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Volume 3 Supplement 1


  • Poster presentation
  • Open Access


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Intensive Care Medicine Experimental20153 (Suppl 1) :A430

  • Published:


  • Septic Shock
  • Septic Shock Patient
  • Survive Sepsis Campaign
  • Protective Ventilation
  • Lung Protective Ventilation


Evidence based medicine [EBM] at bedside, a key healthcare quality measure, refers to the compendium for delivering optimum clinical care by balancing benefit-harm-costs. EBM involves appraisal, interpretation and implementation with adoption of beneficial interventions and de-adoption of interventions with potential harm.

Our hypothesis from Niven et al [1] where the reversal of intervention effect was not associated with timely de-adoption, is that for a rapid change in clinical practice perceived cost [monetary or clinical harm] attributable to the intervention must be high.

Tight glucose control [TGC] and corticosteroids are examples of nonproprietary and recombinant Activated protein C [rt-APC] an example of proprietary intervention with reversal of effect between publications, from benefit to harm. All three interventions were part of the Surviving Sepsis Campaign [SSC] EBM [2].


We explored the impact of reversal of intervention effect in septic shock trials on the adoption - de-adoption cycle of these three interventions; hypothesis being visible 'cost' influences EBM.


Guy's and St. Thomas' NHS Foundation Trust (London, England) is a 1,150-bed, University hospital with closed mixed medical and surgical ICUs and an early adopter of the SSC. Trained data collectors prospectively recorded all ICU admissions with severe sepsis/septic shock (SS) [2005 to 2013] into the SSC database. We report the adoption - de-adoption cycle of the interventions with effect reversal [rt-APC, corticosteroids, TGC] or unchanged (Antibiotics < 3hours; lactate measurement < 6 hours and lung protective ventilation [LPV]) over this period, relative to seminal publications for each intervention in septic shock patients. [2] As an on-going hospital approved audit since inception, informed consent was waived. Data analysis was performed using Stata v13.1 (StataCorp, LP).


N = 1,150 septic shock admissions. Compliance with intervention effect unchanged [antibiotics, lactate measurement and LPV] was high [Figure 1a]. Publication of CORTICUS [3]trial reduced steroid use, whereas with the publication of PROWESS-SHOCK [4] study alongside drug withdrawal stopped rt-APC use [Figure 1b]. Between the publications of Leuven-2 [5] and NICE-SUGAR [6] studies, the population average glucose values by quarter increased gradually from 5.7 to 7.6mmol/L, over the study period. This was associated with reduction in hypoglycemia incidence [Figure 1c].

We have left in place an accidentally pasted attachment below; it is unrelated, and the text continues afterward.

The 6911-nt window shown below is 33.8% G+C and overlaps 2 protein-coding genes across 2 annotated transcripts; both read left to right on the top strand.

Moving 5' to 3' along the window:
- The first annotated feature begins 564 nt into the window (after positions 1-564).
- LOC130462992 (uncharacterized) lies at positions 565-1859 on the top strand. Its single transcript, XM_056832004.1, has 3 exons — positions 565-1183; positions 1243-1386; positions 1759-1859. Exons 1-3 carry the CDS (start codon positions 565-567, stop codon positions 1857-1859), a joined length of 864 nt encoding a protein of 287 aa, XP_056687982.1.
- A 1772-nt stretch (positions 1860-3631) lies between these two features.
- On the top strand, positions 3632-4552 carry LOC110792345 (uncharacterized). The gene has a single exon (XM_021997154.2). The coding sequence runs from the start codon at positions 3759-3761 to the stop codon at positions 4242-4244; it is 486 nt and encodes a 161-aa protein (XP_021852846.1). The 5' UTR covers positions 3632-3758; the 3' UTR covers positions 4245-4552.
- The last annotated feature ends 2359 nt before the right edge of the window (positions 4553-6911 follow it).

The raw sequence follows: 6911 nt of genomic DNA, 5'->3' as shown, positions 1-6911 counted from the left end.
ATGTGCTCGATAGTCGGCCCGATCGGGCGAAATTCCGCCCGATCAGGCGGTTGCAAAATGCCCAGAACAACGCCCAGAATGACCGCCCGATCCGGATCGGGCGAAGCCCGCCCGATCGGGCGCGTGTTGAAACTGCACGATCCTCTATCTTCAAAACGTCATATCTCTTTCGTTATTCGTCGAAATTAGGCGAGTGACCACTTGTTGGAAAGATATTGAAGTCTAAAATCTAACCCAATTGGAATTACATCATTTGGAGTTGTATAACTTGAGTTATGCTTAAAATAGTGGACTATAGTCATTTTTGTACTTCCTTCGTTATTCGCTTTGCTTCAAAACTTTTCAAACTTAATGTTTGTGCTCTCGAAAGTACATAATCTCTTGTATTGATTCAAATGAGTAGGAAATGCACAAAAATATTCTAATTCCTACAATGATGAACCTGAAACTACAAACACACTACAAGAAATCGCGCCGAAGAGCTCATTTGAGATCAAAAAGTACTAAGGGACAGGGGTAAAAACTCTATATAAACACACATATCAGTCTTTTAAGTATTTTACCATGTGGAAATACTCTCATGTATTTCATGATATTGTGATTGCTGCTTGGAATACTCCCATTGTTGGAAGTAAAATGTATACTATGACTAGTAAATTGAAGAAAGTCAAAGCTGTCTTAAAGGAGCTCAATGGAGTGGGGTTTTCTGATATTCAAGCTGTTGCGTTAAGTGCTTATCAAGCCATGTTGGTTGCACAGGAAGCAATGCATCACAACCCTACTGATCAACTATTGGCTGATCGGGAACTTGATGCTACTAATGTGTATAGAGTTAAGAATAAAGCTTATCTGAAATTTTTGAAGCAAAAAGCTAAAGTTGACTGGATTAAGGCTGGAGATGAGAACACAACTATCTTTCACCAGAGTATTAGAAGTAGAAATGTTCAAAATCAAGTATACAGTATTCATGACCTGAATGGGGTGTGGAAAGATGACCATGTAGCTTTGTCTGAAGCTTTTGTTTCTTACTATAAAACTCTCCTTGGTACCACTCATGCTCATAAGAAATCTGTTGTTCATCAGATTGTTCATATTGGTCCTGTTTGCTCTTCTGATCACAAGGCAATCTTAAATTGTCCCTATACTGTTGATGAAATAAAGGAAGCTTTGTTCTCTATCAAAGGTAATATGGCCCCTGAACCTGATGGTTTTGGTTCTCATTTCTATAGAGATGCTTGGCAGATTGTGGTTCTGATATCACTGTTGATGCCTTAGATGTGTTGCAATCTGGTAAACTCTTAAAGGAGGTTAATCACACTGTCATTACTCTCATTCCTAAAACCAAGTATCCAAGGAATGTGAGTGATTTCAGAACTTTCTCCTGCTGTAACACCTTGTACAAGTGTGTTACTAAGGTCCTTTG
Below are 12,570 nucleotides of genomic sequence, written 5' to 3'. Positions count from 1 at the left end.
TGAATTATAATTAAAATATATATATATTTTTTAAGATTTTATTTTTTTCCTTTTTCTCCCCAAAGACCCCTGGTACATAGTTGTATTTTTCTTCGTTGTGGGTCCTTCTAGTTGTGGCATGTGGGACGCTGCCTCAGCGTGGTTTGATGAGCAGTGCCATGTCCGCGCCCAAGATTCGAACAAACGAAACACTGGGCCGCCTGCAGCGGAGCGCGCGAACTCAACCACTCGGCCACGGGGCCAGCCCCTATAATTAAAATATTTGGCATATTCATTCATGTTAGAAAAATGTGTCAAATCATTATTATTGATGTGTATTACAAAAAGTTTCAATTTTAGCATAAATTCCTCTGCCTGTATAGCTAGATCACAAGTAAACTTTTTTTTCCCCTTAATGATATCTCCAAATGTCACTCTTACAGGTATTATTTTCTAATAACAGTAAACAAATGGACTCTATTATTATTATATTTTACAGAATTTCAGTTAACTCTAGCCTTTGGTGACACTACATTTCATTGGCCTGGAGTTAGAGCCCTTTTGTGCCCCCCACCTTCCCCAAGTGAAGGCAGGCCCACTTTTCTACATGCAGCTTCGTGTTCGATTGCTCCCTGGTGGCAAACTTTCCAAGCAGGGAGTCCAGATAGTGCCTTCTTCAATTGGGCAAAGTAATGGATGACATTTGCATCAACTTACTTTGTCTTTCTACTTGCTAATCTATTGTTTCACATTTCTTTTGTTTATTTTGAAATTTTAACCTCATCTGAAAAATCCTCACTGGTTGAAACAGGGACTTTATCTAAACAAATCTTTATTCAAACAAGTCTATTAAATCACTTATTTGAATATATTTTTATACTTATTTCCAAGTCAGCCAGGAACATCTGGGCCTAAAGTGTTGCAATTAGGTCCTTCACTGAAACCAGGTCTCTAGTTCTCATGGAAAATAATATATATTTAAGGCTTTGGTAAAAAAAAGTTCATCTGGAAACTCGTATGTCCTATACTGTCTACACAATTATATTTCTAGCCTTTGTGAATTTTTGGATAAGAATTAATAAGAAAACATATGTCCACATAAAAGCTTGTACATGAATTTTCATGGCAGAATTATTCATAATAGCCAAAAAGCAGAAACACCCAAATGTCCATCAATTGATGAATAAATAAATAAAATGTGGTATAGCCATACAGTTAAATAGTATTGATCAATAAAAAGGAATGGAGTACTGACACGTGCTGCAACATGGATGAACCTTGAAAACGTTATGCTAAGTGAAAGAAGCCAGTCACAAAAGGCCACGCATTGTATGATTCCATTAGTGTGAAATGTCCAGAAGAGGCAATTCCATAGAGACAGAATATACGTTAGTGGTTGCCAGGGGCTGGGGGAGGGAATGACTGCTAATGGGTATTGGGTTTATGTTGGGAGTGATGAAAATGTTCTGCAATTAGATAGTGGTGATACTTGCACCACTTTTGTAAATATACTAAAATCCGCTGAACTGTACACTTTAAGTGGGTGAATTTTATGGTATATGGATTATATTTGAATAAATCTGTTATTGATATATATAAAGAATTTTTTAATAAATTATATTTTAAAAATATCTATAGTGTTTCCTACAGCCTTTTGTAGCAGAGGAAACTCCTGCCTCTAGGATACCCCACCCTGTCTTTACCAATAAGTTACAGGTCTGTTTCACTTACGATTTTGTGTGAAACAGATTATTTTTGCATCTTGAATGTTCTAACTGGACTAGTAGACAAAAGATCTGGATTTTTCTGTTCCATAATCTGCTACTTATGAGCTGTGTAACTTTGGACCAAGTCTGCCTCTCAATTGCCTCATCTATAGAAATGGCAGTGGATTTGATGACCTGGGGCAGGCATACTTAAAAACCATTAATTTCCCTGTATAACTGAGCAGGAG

Figure 1
Figure 1

1a)No vs 1b) Reversal vs 1c) Blood Sugar.


This descriptive analysis supports our hypothesis. Further analysis will identify key drivers for 'timely' EBM beyond SSC bundle compliance.

Authors’ Affiliations

Guy's and St Thomas' NHS Foundation Trust, Critical Care Medicine, London, United Kingdom
King's College London, Asthma Allergy and Lung Biology, London, United Kingdom


  1. Niven DJ, Rubenfield GD, Kramer AA, Stelfox HT: Effect of published scientific evidence on glycemic control in adult intensive care units. JAMA Int Med. 2015, 175 (5): 801-809.View ArticleGoogle Scholar
  2. Dellinger RP, Levy MM, Rhodes A, Annane D, Gerlach H, Opal SM, et al: Surviving sepsis campaign: international guidelines for management of severe sepsis and septic shock: 2012. Crit Care Med. 2013, 41 (2): 580-637.PubMedView ArticleGoogle Scholar
  3. Sprung CL, Annane D, Keh D, Moreno R, Singer M, Freivogel K, et al: Hydrocortisone therapy for patients with septic shock. N Engl J Med. 2008, 358 (2): 111-124.PubMedView ArticleGoogle Scholar
  4. Ranieri VM, Thompson BT, Barie PS, Dhainaut JF, Douglas IS, Finfer S, et al: Drotrecogin alfa (activated) in adults with septic shock. N Engl J Med. 2012, 366 (22): 2055-2064.PubMedView ArticleGoogle Scholar
  5. Van Den Berghe G, Wilmer A, Hermans G, Meersseman W, Wouters PJ, Milants I, et al: Intensive insulin therapy in the medical ICU. N Engl J Med. 2006, 354: 449-461.PubMedView ArticleGoogle Scholar
  6. The NICE-SUGAR Study Investigators. Hypoglycemia and Risk of Death in Critically Ill Patients. N Engl J Med. 2012, 367: 1108-1118.Google Scholar


© Jones et al.; 2015

This article is published under license to BioMed Central Ltd. This is an Open Access article distributed under the terms of the Creative Commons Attribution License (, which permits unrestricted use, distribution, and reproduction in any medium, provided the original work is properly cited.